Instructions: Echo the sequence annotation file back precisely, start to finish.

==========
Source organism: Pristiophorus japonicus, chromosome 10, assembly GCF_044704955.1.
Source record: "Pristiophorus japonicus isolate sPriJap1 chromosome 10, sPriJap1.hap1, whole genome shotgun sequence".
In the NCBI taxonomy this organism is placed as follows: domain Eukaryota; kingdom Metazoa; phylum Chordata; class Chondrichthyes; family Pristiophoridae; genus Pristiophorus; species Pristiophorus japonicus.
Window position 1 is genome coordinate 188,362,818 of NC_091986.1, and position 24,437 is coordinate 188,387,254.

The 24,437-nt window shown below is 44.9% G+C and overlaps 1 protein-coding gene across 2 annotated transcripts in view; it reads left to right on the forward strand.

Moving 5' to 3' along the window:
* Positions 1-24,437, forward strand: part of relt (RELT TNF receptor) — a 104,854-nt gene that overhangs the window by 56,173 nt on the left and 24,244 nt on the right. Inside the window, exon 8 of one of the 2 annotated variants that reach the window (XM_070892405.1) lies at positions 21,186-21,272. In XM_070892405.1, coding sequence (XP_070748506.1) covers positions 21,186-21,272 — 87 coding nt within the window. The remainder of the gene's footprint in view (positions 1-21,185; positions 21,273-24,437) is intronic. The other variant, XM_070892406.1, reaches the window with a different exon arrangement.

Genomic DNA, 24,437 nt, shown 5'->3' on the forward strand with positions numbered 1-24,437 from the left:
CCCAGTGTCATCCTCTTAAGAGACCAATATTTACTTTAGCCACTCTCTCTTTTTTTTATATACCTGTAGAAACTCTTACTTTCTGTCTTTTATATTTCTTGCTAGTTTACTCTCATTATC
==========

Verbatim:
Source organism: Pristiophorus japonicus, chromosome 10, assembly GCF_044704955.1.
Source record: "Pristiophorus japonicus isolate sPriJap1 chromosome 10, sPriJap1.hap1, whole genome shotgun sequence".
In the NCBI taxonomy this organism is placed as follows: domain Eukaryota; kingdom Metazoa; phylum Chordata; class Chondrichthyes; family Pristiophoridae; genus Pristiophorus; species Pristiophorus japonicus.
Window position 1 is genome coordinate 188,362,818 of NC_091986.1, and position 24,437 is coordinate 188,387,254.

The 24,437-nt window shown below is 44.9% G+C and overlaps 1 protein-coding gene across 2 annotated transcripts in view; it reads left to right on the forward strand.

Moving 5' to 3' along the window:
* Positions 1-24,437, forward strand: part of relt (RELT TNF receptor) — a 104,854-nt gene that overhangs the window by 56,173 nt on the left and 24,244 nt on the right. Inside the window, exon 8 of one of the 2 annotated variants that reach the window (XM_070892405.1) lies at positions 21,186-21,272. In XM_070892405.1, coding sequence (XP_070748506.1) covers positions 21,186-21,272 — 87 coding nt within the window. The remainder of the gene's footprint in view (positions 1-21,185; positions 21,273-24,437) is intronic. The other variant, XM_070892406.1, reaches the window with a different exon arrangement.

Genomic DNA, 24,437 nt, shown 5'->3' on the forward strand with positions numbered 1-24,437 from the left:
CCCAGTGTCATCCTCTTAAGAGACCAATATTTACTTTAGCCACTCTCTCTTTTTTTTATATACCTGTAGAAACTCTTACTTTCTGTCTTTTATATTTCTTGCTAGTTTACTCTCATTATC